By Sifiso Zulu for EWN
State-owned airline Mango is still waiting to hear from the Department of Public Enterprises about exactly when it will receive a cash injection amid concerns that salaries may not be paid.
The airline said it would be able to communicate on Tuesday about what lay ahead while there were reports that it would soon go into business rescue.
About 700 employees at Mango stand to be affected by whichever decision is reached.
Government has delayed much-needed funding for Mango, promising on a number of occasions that money would be paid over.
Aviation experts say the horse had already bolted at Mango and it would take immediate cashflow to make up for the financial losses.
Aviation economist Joachim Vermooten said Mango was already faced with financial problems, which were made worse by the COVID-19 pandemic.
“You can’t maintain these kinds of operations. You really need to restructure and take it down to whatever you can learn.”
“Mango still has an important role in the aviation industry, particularly to provide SAA with what we call domestic connectivity,” said aviation expert Guy Leech.
Meanwhile, trade union Numsa said the department was to blame for the financial challenges at Mango.
By Sumit Rehal for Simple Flying
FlySafair has expressed an interest in purchasing fellow South African carrier Mango Airlines, if it is put up for sale. The airline’s Chief Executive Officer Elmar Conradie confirmed the potential move on Tuesday.
IOL reports that FlySafair’s management approached South African Airways’ administrators about a possible acquisition of the low-cost carrier. However, Conradie made it clear that he is only interested in Mango and not any other aspects of its struggling parent company.
Mango was founded in 2006 and operates mostly domestic routes within South Africa. However, it does serve Zanzibar, the is a semi-autonomous region of Tanzania.
Conradie affirmed that a purchase of SAA Technical, which specializes in aircraft maintenance would not make sense. This is because his carrier is already serviced by Safair Operations (Pty) Ltd, its own parent company.
South African Airways has been going through a dire period as of late with struggling financials. Last month, South Africa’s National Treasury shared that it will provide a $1 billion bailout for the country’s flag carrier. However, this decision has been met with criticism by many members of the nation’s public due to the amount of funds being spent on the airline.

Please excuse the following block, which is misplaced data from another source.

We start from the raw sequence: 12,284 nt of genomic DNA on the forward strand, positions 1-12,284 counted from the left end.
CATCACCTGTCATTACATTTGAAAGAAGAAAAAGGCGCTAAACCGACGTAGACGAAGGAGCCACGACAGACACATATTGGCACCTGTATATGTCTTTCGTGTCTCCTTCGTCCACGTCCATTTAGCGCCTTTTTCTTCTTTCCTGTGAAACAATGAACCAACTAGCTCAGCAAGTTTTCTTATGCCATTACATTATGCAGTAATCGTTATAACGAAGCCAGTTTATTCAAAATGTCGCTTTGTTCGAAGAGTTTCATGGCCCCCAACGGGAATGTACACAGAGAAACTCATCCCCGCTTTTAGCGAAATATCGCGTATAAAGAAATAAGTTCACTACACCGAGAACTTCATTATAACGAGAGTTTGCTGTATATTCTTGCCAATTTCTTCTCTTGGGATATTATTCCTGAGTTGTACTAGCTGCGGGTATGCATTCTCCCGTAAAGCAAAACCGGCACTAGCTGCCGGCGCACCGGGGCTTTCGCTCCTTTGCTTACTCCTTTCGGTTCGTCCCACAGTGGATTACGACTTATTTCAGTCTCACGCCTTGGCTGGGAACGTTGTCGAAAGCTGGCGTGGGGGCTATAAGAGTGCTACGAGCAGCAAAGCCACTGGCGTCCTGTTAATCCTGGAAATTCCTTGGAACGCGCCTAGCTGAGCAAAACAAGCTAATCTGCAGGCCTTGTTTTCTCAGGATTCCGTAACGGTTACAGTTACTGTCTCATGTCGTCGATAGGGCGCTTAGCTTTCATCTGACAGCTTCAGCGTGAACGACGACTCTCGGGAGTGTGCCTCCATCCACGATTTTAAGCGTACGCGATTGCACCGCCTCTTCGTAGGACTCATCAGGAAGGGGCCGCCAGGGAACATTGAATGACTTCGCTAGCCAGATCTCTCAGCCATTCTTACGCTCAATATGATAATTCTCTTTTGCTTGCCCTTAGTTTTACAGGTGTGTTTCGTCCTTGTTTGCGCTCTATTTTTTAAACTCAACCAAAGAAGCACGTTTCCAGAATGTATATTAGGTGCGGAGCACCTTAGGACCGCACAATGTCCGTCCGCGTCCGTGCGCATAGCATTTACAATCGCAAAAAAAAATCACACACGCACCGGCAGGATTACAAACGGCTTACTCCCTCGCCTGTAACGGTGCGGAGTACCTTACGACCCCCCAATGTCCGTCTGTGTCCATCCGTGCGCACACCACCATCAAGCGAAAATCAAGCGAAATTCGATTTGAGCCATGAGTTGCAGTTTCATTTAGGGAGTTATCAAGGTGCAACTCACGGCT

Meanwhile, FlySafair has been seeing great progress since it commenced operations six years ago. It currently flies to seven destinations across South Africa and it continues to increase its routes and frequencies.
Moreover, it is set to announce a new service to Durban from Johannesburg next week. Meanwhile, it has been slowly upgrading its fleet of 17 aging Boeing 737-400 aircraft to updated 737-800 models.
While the novel coronavirus outbreak is having a massive shift in the global aviation industry, Conradie claims that it has not had an impact on his firm’s operations as of yet. In fact, FlySafair is expecting capacity to increase by 15 percent this year and is yet to see any negative results on bookings amid the spread of the virus.
Several other airlines have been forced to cut many of their flights by the day due to the drop in demand. Additionally, some carriers have had to suspend services due to governmental policy, such as Kuwait’s recent decision to close its intentional airport.
South Africa currently has 16 active cases. However, with the World Health Organization now classing the outbreak as a pandemic, airlines across South Africa could start to feel the brunt of it. Ultimately, South African Airways will be keeping a close eye due to its existing struggles.
Passengers on a recent Mango flight from Johannesburg to Cape Town were terrified when the aircraft suddenly nosedived, forcing the pilot to make an emergency landing in Johannesburg. A subsequent investigation into the incident has highlighted the extent of South African Airways’ problems.
- A faulty part was fitted to the aircraft by SAA Technical
- SAA admitted that it has been infiltrated by an international criminal syndicate
- The syndicate has supplied the company with suspicious aircraft parts and looted “hundreds of millions of rands”
- Defective parts cause incidents such as the nosedive of the Mango Boeing 737
- Comair, which operates British Airways in South Africa, has ended its relationship with SAA Technical
- Airlines have been grounded for such activities
- The government has pumped almost R50-billion into the airline in the last decade